Compliance officers deal with corporate restructurings all the time, including the occasional craze of cutting middle management — “flattening the structure to allow better decision-making” or some CEO-speak like that, when really the company wants to cut spending by cutting heads.
As short-sighted moves to cover up bad strategic leadership go, culling middle managers is a good one. But what are the implications of a middle management cull for compliance officers?
That’s been on my mind lately since we’ve seen a few examples of middle management layoffs in the headlines lately. Tesla announced last week that it would cull an unspecified number of middle managers, although that looks more like CEO Elon Musk trying to cover up other key managers quitting of their own volition. BT is cutting 13,000 administrative and managerial jobs — er, “delayering management structures,” I mean, because that sounds so much nicer than getting fired.
How prevalent are middle manager culls right now? That’s hard to say. Corporate America spent $33.4 billion on restructuring costs last year, down sharply from $48.8 billion spent in 2016 but still above 2013 spending levels. (See chart, below.) And restructuring costs capture a lot more than middle management culls (M&A integrations, for example) so it’s a crude barometer at best.
Still, compliance officers talk constantly about “the mood at the middle,” and so we should. As one analyst at the Financial Times phrased it, “middle managers are the connecting tissue of large organizations.” So how do we build strong compliance programs that reach from top to bottom of the organization, when the middle is ripped out and we have nothing but brains at the top and muscle at the bottom?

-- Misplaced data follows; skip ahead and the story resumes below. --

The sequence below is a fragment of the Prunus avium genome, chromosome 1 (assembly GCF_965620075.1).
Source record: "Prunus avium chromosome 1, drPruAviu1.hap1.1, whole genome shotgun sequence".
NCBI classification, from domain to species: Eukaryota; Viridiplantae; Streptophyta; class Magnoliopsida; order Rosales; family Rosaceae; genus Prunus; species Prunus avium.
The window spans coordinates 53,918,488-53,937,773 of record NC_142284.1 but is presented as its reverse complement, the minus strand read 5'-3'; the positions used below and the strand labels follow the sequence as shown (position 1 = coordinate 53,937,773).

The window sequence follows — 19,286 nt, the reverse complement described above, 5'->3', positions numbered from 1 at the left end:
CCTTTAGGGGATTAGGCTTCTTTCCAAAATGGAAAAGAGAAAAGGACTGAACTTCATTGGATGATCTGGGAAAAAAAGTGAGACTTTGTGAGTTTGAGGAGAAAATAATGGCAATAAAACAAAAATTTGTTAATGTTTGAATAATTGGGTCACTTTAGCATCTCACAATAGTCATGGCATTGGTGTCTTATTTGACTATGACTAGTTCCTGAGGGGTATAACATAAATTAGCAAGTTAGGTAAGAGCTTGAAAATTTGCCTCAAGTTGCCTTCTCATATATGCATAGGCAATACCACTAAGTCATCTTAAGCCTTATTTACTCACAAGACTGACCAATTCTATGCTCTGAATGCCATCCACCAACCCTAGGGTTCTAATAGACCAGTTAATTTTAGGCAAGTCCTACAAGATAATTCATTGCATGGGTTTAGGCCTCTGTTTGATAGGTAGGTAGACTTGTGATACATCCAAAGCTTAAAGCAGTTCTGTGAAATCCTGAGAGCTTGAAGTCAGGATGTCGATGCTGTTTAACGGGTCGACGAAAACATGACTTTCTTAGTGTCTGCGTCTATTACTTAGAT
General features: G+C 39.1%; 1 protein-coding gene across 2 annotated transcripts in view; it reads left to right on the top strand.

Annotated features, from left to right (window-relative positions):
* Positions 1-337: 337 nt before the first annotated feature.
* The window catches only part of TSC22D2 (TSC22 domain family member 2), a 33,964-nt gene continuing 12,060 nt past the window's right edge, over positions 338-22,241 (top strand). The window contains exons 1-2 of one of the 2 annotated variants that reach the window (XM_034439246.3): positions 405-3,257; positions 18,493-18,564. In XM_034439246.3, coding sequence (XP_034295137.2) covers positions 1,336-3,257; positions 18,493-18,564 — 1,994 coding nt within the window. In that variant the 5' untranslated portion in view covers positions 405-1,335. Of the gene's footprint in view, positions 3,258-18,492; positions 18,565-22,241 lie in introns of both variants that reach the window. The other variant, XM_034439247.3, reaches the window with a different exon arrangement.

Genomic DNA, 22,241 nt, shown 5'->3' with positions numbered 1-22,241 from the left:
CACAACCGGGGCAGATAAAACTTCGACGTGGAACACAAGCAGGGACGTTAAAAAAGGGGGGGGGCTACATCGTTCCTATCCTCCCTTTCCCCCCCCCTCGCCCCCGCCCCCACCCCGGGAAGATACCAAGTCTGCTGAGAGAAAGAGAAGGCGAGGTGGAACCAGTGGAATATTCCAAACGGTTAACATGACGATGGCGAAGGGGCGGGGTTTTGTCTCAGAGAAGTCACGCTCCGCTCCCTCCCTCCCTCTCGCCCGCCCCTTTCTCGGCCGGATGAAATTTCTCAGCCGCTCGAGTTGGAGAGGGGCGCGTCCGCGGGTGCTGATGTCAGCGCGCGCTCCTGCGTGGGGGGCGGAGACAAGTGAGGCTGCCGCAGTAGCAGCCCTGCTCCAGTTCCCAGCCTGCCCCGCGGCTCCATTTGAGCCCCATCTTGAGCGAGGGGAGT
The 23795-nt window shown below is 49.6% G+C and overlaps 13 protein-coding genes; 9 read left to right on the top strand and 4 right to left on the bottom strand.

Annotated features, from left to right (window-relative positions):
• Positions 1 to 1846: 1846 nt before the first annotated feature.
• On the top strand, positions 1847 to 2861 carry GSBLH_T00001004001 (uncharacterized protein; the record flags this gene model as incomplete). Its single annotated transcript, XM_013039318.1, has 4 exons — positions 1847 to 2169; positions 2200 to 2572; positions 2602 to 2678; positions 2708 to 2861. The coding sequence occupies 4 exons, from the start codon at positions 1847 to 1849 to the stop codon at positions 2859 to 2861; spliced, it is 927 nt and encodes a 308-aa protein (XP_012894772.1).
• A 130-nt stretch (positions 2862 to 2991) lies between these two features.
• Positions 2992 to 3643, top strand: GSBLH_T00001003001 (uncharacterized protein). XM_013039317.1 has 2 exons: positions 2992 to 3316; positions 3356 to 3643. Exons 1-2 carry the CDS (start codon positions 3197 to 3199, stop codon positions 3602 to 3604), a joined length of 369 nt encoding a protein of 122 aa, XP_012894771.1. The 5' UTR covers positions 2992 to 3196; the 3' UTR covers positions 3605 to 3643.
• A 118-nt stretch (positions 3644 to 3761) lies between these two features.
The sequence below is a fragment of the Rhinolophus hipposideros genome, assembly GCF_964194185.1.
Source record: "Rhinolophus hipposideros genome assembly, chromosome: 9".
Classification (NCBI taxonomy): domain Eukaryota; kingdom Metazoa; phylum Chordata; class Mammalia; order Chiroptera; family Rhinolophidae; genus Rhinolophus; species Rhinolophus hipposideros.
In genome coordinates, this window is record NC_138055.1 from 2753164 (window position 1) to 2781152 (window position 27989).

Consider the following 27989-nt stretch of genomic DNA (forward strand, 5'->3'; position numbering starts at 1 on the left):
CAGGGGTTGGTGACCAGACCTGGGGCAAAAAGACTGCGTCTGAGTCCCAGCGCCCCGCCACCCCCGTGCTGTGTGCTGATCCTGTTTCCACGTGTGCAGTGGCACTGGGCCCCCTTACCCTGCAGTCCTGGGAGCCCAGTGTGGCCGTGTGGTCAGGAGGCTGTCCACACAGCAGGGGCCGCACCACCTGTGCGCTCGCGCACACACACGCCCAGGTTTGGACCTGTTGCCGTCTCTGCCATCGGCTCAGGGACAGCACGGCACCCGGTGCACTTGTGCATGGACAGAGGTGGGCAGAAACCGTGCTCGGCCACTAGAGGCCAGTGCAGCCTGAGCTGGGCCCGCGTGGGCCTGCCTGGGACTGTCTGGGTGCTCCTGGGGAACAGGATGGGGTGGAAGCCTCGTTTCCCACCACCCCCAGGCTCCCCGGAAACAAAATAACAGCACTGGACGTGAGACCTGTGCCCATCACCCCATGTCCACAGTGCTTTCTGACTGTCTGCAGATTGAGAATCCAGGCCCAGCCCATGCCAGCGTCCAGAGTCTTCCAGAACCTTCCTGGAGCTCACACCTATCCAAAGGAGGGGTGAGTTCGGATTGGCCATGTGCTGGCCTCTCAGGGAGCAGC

Clear Values and Priorities: More Important
The fewer middle managers you have, the more their work is done by lower-level employees. Employees will be exercising more judgment about how to interpret senior executives’ objectives. So their understanding of core corporate values and priorities will be crucial, since those things provide the context within which judgments are made.
Put more simply: employees wonder all the time, “What should I do here?” Typically that’s a question they ask their managers. When those managers are gone, and the CEO isn’t answering them, they will need to answer that question themselves.
Sure, training helps — but I’ll take a wild guess here that if the company decimating the middle layer, you probably have cuts or a freeze on your training budget, too. That means employees will need a clear sense of how the CEO wants them to behave (ethical values), and which objectives it wants them to pursue first (corporate priorities).
A cynic would say the CEO rarely considers that if he guts middle management, he must then spend more time talking about values, culture, and priorities. So if you survive the cuts, you will need to put that point in the CEO’s head.
Employees will be exercising more judgment about how to interpret senior executives’ objectives. So their understanding of core corporate values and priorities will be crucial.
Speaking Up Becomes More Difficult